Sandy Ground

Caldwell and Johnson helps a family rebuild what Hurricane Sandy took away.

“It was our house,” says Diana. “It was our family house.”

Anyone who has grown up in Rhode Island or spent time in its southern coastal neighborhoods can picture it. It was a true Rhode Island beach shack: Cramped, yellow, without insulation and, say sisters Trudy and Diana of the Misquamicut vacation home, perfect.

The sisters didn’t grow up in Rhode Island, but their parents had. As is so often the case when you’re born here, it became a difficult place to shake. Rather than fight it, their parents spread the love and vacationed regularly in Rhode Island with their three daughters, instilling them with the same affinity for the great little Ocean State they once called home.

It wasn’t until the sisters were grown with children of their own that their parents bought the little yellow house on Atlantic Avenue, where, for fifteen summers, three generations of their family gathered to enjoy one another’s company and that pristine patch of sand.

Then came October of 2012 and Hurricane Sandy.

The storm left parts of Atlantic Avenue unrecognizable — buried in sand, rocks and strewn with debris. Trudy, who like her sisters and parents lives outside of Rhode Island, remembers watching post-storm coverage of Misquamicut on television and seeing the skeletal remains of a building flash on the screen. Eventually she realized the decimated structure was their house.

From their homes out of state, the family descended on the property to salvage what they could — a cribbage board made by their grandfather was found; some dishes were recovered, a bean pot that had belonged to their grandmother was not. After inventory was taken it was decision time. What to do: rebuild or cut their losses?

If they did rebuild, they wanted to resurrect a comfortable home where their beach shack had been — nothing ostentatious, but something designed to be what its predecessor had become: a family gathering place, and one that wouldn’t fall so easily.

“The question wasn’t only do we, it was can we do what we want to do,” says Diana.

A twelve-foot folding Andersen door in the kitchen opens to a covered, screened-in porch — ideal for warm summer nights dampened by passing showers or August afternoons when the midday sun is too much. With the folding door open, the exterior space functions as part of the house, making it easy to entertain large groups.

Building on waterfront property is complicated, particularly when said property is thousands of miles and several states away from your home base. Coastal regulations, environmental zoning, town and planning permits — the regulatory angst is unrelenting when you’re dealing with waterfront property. In order to make the project happen, they needed a builder with the knowledge and resources to assume total responsibility for the project, from permits to finish work.

“The goal was for the homeowner to be able to sit in the new home and watch the next category five hurricane blow through,” says Dave Caldwell, the second generation owner of the full-service design-build firm Caldwell and Johnson, which was hired for the project in November of 2012. He says the agreed-upon approach was straightforward: “Mother Nature took us down. Let’s go back up and be a little less invasive, accommodate the sea level rise and the location a bit better.”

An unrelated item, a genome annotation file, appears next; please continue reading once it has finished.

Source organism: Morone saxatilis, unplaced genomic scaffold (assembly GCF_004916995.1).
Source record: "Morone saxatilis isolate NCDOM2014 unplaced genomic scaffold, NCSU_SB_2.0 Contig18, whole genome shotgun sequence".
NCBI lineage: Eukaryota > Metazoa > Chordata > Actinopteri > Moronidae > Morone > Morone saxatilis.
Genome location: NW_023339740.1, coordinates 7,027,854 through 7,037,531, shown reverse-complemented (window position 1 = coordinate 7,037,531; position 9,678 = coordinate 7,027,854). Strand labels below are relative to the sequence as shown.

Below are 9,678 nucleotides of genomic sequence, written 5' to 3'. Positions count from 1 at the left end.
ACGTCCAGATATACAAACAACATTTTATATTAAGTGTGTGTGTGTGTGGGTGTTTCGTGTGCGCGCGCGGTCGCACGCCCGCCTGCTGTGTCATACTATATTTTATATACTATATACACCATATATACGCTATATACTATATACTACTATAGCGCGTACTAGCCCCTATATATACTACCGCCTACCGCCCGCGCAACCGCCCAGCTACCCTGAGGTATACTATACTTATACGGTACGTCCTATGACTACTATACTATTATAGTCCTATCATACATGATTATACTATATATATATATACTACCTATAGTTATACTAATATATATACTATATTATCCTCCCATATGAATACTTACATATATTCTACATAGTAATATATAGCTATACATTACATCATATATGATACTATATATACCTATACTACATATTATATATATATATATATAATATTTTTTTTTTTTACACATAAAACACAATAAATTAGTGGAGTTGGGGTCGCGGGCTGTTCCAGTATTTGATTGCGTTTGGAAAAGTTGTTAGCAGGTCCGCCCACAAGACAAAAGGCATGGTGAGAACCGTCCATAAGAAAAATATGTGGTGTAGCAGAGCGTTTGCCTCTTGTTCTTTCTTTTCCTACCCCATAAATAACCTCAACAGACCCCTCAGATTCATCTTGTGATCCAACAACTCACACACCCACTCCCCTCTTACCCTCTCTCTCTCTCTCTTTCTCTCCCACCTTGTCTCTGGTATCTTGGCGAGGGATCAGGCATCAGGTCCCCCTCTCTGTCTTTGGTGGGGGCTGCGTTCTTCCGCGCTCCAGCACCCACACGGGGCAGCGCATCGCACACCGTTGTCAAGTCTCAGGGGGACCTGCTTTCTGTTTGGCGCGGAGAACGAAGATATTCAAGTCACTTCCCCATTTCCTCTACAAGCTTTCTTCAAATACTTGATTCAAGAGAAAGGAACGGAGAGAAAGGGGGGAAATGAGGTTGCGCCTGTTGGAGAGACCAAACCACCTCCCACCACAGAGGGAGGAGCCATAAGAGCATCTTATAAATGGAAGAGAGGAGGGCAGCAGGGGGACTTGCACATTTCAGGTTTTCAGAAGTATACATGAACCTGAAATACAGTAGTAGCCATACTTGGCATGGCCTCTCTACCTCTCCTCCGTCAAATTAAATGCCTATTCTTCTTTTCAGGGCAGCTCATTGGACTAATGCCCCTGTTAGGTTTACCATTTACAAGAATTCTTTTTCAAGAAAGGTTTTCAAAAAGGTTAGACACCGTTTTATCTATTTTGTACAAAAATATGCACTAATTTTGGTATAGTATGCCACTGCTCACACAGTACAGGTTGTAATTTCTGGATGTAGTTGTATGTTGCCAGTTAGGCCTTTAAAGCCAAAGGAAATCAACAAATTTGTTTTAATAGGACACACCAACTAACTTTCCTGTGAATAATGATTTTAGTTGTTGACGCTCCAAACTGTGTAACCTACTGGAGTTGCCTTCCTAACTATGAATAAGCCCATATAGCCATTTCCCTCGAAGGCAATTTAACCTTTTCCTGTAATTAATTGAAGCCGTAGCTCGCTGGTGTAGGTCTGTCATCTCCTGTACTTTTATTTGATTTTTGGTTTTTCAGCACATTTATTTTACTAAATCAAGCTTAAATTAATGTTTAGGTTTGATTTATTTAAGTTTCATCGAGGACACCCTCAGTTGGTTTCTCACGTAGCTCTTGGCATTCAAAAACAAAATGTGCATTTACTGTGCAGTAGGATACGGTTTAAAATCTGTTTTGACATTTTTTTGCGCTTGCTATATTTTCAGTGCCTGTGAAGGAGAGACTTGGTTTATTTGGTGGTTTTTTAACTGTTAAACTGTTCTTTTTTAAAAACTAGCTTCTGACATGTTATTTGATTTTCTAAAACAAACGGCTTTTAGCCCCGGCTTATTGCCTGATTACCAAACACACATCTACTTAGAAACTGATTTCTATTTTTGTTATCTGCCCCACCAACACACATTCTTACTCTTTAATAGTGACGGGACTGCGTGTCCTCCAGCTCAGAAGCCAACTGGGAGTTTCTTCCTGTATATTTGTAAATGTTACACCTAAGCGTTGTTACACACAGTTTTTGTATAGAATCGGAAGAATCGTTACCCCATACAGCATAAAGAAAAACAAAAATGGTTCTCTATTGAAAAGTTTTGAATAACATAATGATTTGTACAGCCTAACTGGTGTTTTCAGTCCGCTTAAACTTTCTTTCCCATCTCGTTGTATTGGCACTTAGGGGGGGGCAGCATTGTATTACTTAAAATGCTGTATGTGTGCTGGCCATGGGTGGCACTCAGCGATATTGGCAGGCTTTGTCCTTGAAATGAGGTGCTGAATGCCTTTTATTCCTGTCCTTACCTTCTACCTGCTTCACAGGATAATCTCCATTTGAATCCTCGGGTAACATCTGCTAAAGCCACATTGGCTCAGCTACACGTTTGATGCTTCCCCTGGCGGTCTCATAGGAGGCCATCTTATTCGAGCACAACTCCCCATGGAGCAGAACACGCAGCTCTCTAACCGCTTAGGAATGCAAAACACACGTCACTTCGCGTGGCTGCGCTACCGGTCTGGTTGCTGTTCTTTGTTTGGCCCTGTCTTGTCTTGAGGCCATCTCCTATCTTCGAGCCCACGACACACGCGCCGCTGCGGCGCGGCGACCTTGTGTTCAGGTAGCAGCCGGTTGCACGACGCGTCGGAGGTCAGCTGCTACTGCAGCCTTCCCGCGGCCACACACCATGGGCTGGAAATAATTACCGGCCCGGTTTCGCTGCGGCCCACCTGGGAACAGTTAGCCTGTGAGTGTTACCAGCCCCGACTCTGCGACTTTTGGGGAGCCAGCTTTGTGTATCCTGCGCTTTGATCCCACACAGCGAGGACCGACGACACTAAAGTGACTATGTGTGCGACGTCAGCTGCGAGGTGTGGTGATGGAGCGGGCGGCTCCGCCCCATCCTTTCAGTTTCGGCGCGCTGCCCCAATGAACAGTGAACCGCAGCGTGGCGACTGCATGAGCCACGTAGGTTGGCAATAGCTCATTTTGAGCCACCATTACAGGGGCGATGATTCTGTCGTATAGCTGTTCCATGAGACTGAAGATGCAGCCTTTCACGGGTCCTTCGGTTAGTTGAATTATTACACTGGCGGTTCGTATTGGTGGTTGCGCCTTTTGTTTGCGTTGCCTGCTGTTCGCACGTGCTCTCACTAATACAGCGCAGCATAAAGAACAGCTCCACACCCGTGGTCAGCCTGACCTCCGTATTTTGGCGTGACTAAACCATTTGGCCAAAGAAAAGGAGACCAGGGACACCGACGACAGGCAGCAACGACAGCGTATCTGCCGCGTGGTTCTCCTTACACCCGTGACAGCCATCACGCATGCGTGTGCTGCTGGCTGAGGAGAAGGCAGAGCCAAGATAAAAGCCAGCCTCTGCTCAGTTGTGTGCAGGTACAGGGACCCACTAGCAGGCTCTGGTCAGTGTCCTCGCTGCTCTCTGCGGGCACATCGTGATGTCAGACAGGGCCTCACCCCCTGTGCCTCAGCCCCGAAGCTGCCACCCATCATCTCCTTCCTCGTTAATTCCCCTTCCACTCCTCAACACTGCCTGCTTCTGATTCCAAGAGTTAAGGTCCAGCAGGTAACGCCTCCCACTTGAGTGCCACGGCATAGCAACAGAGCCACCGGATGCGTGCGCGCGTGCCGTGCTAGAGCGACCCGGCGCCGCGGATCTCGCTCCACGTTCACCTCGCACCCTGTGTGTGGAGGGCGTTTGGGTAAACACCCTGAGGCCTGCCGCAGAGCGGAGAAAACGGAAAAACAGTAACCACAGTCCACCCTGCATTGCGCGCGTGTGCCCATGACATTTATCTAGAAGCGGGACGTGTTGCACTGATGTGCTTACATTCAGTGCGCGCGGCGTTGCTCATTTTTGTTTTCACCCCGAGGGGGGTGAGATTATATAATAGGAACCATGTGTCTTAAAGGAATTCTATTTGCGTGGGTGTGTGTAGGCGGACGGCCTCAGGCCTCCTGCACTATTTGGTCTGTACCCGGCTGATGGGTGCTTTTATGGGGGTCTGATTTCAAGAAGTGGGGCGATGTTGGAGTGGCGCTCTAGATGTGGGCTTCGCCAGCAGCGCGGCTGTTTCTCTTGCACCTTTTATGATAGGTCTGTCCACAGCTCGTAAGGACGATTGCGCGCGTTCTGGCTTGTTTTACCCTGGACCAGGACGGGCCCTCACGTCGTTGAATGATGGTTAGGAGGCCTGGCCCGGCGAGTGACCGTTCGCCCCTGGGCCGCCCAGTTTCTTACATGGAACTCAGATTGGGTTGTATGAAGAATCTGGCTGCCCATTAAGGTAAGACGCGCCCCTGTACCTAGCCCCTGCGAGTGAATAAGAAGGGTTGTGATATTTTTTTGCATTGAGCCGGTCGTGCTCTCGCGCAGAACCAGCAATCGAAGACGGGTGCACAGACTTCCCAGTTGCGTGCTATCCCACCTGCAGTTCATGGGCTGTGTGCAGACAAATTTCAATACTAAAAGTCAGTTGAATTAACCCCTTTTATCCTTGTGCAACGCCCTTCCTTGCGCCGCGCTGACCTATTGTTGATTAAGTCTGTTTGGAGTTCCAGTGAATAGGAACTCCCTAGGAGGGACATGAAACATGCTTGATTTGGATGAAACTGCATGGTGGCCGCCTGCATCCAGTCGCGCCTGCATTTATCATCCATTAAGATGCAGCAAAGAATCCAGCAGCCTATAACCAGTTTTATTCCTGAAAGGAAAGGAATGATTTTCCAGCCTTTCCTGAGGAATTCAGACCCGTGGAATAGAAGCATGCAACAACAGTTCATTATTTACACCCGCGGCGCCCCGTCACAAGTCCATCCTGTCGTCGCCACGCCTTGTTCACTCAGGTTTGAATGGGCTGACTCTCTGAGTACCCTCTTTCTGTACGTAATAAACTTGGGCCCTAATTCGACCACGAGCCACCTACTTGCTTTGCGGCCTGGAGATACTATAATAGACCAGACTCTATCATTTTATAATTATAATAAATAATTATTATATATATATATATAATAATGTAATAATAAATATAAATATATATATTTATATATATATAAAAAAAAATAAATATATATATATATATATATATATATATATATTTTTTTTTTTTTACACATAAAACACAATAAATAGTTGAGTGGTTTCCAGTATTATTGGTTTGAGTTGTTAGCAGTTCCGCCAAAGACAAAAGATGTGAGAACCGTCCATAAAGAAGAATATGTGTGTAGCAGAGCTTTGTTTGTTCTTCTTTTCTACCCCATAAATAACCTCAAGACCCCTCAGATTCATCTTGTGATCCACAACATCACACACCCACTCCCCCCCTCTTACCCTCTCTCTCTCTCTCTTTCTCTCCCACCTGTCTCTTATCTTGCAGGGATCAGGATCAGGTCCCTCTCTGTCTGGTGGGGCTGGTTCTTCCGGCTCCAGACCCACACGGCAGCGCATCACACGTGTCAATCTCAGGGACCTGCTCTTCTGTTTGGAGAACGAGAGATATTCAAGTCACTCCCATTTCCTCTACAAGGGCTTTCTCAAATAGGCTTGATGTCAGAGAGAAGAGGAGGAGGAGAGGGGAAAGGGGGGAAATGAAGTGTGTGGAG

Working with Kitchen Design by Coventry Lumber, designer Lorine Foley helped guide the family’s decision on cabinets and finishes. Because this is a family house that often hosts sizeable groups, a large open kitchen is a must. Engineered maple floors were chosen for the first floor because they’re easy to keep clean (hello, sand) and they handle moisture well.

Eighteen months after Caldwell was engaged for design, engineering and permitting, the house was done, and the family was in for Memorial Day. The permitting stage for coastal projects like this often takes longer than the construction itself. In this case, the regulatory rigmarole was completed in just nine months. The new home was one of the first on the beach to be back up and, although Caldwell and his team hustled, the house is solid and is designed to be resilient to the environment. A firm believer in sustainable building materials and practices, Caldwell and his signature are evident throughout: the envelope is tight with energy efficient Andersen windows and doors, the home well insulated and the roof is lined with photovoltaic shingles, which enables it to generate much of its own electricity. The house meets the National Green Building Standard and is Energy Star certified.

“The quality of his work is outstanding, and it’s important to him,” says Diana of Dave Caldwell, which is something that shows in the finished product.

A fireplace was built from stones and driftwood the family collected post-Sandy. To the right of the fireplace, a beverage fridge and wine rack provide more space for drinks outside of the kitchen.

“We have all these great memories of being here with our kids,” says Trudy. “We’re going to rebuild those memories and make more.”

“What has been built there has been built to last,” says Caldwell, which is exactly what the clients wanted all along.

Architectural Concept and Construction:
Caldwell and Johnson
Building Materials, Photovoltaic Shingles, and Kitchen Design and Cabinetry:
Coventry Lumber
Architectural and Residential Design:
Lorine Foley, Lorine Design Services